Cordillera Ranch News

February 27, 2008

Best New Course: The Clubs of Cordillera Ranch

Jack Nicklaus Signature layout lets Hill Country beauty be the star

By BILL NICHOLS / Courtesy of The Dallas Morning News

Texas has long been ignored for major tournaments, in part because the courses aren't perched on cliffs overlooking the Pacific Ocean, or in the shadows of the Rocky Mountains, or on the East Coast.

But everything about Texas' best new course, Cordillera Ranch, is major: dramatic elevation changes, stunning Hill Country views and fairways rolling on the rugged terrain of the Guadalupe River Valley.

On top of Cordillera Ranch, an 8,700-acre gated development 10 miles east of Boerne (19 miles north of San Antonio), you have a 25-mile view of the Hill Country. You also can see why this became the fifth Jack Nicklaus signature course in Texas.

To Nicklaus, the flowing terrain fit so well that it seemed like a course was already there. He just had to uncover it.

With the soil as his guide, Nicklaus drew 18 holes into the valley's natural contours. He hit shots on the dirt to ensure shot values among the native grasses, streams and 100-year-old live oaks.

"It's debatable whether people think that Cordillera Ranch is the best new course in Texas," said Mike Sheridan, vice president of Cordillera Ranch Development Company. "But I think most people would say that it's not debatable that this is the best site in Texas."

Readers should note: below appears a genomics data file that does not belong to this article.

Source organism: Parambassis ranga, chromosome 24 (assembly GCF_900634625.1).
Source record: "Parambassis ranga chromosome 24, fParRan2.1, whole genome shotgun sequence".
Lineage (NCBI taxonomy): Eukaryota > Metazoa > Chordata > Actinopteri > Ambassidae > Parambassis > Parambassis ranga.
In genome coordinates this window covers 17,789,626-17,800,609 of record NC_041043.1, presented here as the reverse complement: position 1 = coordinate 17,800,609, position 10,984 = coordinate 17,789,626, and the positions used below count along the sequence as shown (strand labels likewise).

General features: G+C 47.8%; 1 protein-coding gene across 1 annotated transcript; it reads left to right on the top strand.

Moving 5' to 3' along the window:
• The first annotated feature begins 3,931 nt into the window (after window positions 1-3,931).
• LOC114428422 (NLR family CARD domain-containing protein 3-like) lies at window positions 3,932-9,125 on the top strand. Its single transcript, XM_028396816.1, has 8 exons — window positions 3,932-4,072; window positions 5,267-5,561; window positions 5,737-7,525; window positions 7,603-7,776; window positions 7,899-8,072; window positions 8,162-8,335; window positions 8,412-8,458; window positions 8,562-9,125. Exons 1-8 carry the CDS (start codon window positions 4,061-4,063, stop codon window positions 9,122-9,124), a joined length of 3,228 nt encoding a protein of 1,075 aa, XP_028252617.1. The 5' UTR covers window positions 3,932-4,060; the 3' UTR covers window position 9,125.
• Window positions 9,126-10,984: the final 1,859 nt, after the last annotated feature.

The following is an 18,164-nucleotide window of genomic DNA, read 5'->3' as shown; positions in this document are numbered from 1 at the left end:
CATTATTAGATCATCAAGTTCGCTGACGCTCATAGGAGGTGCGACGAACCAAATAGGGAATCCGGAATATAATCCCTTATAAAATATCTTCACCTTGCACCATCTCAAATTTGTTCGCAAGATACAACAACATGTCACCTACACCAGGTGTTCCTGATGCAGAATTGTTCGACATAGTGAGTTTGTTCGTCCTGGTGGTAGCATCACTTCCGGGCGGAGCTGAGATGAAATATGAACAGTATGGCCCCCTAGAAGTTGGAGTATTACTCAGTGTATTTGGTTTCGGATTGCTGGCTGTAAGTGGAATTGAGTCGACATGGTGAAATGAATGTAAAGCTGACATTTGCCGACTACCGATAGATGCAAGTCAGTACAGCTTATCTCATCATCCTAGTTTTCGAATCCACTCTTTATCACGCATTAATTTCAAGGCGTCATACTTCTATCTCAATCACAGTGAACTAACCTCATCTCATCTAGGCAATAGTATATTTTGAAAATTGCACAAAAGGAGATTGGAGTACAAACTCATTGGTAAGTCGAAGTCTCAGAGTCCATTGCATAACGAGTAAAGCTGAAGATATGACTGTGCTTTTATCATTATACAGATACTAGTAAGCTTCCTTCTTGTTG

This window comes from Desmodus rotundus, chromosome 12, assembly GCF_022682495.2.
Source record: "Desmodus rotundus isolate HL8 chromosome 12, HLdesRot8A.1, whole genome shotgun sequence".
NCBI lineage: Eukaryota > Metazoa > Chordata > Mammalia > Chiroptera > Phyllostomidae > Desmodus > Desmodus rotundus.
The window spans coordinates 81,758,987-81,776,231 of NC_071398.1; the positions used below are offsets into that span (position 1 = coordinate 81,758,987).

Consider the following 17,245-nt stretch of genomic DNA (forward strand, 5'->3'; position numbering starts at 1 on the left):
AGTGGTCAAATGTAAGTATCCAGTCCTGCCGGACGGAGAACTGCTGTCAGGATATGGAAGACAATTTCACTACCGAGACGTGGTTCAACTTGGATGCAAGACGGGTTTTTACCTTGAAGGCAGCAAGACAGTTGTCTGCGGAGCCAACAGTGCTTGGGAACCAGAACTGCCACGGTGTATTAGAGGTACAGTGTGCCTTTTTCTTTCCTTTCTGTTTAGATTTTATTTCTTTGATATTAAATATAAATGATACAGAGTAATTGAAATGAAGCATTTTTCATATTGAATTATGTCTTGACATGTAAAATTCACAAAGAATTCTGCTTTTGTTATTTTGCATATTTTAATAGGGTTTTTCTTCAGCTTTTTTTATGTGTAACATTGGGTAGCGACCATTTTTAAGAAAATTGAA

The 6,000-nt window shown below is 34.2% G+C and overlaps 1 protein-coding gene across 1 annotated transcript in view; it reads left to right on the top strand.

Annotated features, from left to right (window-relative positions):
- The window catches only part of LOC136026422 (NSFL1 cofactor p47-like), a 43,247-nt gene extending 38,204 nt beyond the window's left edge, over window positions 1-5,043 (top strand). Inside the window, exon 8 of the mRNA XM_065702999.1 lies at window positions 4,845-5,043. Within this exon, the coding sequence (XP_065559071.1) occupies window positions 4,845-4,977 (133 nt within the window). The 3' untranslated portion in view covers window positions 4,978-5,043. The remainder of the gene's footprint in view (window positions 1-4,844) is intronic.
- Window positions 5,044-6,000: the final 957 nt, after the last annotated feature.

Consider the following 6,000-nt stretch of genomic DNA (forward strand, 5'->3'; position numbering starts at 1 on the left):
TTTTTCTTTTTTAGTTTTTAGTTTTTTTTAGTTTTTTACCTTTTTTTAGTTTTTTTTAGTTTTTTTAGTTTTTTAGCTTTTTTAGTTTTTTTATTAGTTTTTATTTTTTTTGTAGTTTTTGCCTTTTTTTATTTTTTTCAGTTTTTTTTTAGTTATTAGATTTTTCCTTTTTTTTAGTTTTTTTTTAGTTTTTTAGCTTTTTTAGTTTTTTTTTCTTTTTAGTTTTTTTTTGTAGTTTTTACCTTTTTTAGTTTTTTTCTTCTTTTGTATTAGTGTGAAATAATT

The finished product is a minimalist's masterpiece. Most of the bells and whistles were provided by nature.

The wide zoysia fairways are bordered with Bermuda rough, creating contrasting shades of green. Native grasses flow in the breeze.

Strategy is important because about half the hazards cut across fairways. The bentgrass greens are relatively small, which places a premium on accuracy.

No. 5 has a split fairway with trees in the middle, giving players a choice of attacking the green from either side. The wow factor comes into play on No. 16, a picturesque par-3 with cascading waterfalls framing the green.

From the back tees, Cordillera Ranch is a beast measuring almost 7,500 yards. But multiple tees provide a variety of challenges.

"It's a great combination of holes," head pro Marc DeWall said. "It's pretty penal if you get off the fairways into the native grasses. I think the holes get better as you go along."

The Cordillera Ranch development was in place about seven years before the course. By the time of its May 7 grand opening, the club had 375 members. The original initiation fee was $35,000. That price has jumped to $60,000, and only about 55 openings remain, as membership will be capped at 450.

Homes near the course are hardly visible, set back about 75 yards with natural areas.

Residents have wild turkeys and whitetail deer as neighbors. But they also have plenty to do with an equestrian club, river club, rod and gun club, tennis and swim club, spa and athletic club, and social club.

 

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